Here’s an interesting article about using satellites to monitor and record the spread of pine beetle infestation . . .
In western North America, mountain pine beetles infest and ravage thousands of acres of forest lands. Landsat satellites bear witness to the onslaught in a way that neither humans nor most other satellites can.
Since 1972, the U.S. Geological Survey’s Landsat satellites have been the watchman that never sleeps with spectral bands capturing the subtle turning of green mountainsides into dying forests. From the ground, the extent of forest land damage is simply too large for field observers to quantify. But 438 miles above the Earth, Landsat satellites pass over every forest in the country dozens of times a year — every year — creating a historical archive of clear, composite images that tells the hidden stories of life and death in our nation’s forests.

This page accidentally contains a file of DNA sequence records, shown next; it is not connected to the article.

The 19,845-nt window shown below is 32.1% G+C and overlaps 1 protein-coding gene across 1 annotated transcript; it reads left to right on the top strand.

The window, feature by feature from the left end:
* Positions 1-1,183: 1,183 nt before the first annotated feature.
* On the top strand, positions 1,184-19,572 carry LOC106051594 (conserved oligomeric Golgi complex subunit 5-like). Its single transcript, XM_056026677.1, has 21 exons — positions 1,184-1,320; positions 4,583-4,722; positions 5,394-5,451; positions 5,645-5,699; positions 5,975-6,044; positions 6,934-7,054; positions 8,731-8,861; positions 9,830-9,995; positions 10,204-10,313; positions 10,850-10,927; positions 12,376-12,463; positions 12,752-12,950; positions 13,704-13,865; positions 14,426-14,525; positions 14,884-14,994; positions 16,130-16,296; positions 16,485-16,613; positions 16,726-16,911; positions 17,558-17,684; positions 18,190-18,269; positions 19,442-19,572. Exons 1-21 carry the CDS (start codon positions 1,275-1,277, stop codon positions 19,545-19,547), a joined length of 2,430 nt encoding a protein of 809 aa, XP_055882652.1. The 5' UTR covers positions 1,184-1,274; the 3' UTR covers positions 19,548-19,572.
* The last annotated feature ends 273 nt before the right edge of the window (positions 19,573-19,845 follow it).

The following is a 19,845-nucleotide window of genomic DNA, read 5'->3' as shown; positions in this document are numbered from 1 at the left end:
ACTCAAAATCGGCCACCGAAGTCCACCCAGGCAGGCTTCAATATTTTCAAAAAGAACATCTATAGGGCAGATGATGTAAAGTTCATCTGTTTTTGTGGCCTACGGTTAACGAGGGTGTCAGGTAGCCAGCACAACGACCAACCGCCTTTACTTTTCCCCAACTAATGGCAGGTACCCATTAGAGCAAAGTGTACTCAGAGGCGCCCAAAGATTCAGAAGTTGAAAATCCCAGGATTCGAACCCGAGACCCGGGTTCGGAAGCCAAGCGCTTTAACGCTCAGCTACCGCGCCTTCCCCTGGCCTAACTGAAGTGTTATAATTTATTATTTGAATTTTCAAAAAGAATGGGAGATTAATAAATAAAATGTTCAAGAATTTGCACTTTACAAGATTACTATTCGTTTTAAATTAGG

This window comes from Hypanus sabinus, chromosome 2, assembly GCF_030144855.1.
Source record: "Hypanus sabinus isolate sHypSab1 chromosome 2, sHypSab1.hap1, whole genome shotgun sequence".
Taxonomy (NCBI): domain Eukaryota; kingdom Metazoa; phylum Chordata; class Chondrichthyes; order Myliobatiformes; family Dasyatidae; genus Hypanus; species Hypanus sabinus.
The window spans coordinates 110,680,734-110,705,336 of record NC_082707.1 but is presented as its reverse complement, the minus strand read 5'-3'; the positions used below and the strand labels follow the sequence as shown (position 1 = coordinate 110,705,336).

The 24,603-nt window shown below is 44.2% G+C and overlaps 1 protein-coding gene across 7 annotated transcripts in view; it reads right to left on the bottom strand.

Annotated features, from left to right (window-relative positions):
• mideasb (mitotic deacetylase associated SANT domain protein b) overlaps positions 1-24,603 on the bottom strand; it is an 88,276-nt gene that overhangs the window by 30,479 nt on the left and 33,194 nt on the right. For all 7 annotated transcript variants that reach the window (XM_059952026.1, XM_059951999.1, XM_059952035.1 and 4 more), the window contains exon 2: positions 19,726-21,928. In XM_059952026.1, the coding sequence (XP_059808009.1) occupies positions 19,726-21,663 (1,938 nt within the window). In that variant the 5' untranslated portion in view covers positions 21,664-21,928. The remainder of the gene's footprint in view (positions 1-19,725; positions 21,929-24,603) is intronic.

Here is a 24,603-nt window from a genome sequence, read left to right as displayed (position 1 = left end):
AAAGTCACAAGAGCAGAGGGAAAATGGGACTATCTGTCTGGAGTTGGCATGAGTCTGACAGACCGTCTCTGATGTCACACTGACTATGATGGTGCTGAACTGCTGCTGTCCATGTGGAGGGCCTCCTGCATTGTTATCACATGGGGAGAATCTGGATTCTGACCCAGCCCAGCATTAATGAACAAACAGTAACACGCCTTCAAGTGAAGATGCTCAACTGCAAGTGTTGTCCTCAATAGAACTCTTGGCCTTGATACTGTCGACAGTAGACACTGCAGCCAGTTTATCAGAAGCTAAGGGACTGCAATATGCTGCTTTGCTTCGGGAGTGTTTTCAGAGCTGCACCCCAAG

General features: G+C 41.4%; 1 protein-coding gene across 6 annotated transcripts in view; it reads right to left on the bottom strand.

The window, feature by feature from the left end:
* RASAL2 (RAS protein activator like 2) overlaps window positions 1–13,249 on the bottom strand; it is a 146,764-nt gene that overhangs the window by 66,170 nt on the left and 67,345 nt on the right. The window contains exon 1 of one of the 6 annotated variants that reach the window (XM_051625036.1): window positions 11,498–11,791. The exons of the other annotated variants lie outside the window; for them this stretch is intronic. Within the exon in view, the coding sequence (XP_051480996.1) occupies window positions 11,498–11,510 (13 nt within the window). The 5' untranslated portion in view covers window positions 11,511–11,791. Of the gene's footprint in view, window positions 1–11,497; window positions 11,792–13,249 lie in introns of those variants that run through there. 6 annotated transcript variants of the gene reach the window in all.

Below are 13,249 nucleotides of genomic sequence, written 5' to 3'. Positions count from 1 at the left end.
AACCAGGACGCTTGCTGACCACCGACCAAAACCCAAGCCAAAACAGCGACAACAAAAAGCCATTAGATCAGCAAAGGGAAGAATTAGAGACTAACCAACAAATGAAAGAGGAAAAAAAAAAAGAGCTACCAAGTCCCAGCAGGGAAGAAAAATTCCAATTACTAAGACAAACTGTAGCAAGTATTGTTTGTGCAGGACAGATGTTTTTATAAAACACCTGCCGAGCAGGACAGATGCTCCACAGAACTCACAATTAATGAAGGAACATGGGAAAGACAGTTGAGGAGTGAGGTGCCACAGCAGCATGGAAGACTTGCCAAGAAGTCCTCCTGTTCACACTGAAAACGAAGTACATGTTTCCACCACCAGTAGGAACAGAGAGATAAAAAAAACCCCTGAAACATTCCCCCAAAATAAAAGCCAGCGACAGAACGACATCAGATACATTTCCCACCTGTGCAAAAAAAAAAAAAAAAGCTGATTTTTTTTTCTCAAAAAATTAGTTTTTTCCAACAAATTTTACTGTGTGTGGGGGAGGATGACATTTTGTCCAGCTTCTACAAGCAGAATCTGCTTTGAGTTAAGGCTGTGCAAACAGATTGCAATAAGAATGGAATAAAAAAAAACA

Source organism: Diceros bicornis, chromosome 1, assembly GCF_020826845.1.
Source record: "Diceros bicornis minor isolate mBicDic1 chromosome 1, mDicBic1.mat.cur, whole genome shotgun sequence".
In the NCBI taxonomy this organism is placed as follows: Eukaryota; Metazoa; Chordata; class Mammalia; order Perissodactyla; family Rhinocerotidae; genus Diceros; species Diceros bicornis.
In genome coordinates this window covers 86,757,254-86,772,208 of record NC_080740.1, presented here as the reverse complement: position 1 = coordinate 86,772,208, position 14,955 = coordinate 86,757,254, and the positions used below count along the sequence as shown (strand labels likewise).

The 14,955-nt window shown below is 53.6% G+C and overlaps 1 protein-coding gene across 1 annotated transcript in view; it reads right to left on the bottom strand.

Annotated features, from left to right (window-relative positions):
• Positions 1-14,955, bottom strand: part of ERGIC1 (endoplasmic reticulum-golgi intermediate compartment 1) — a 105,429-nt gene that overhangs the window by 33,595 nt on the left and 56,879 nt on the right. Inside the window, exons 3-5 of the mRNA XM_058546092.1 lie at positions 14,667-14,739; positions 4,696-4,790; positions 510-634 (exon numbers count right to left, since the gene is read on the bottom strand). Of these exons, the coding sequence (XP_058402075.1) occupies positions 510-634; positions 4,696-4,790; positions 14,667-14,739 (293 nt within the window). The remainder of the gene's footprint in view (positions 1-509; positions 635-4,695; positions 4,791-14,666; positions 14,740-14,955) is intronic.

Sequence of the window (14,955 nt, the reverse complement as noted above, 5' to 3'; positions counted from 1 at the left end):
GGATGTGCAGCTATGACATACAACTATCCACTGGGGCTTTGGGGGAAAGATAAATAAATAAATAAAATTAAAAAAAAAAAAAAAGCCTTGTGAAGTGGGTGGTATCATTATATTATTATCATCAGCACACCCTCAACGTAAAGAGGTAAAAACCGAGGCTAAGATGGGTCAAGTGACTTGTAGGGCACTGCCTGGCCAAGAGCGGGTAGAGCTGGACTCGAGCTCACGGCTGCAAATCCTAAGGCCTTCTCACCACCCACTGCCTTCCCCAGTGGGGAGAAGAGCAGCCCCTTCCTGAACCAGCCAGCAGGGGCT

Such was the vision of Secretary of the Interior Stewart Udall 50 years ago when he boldly called for Earth observations from space. What the U.S. Geological Survey has accumulated now are vast and continuous long-term records from Landsat that have become critical tools for agencies such as the U.S. Forest Service (Forest Service), which reports the status and health of our nation’s forest resources.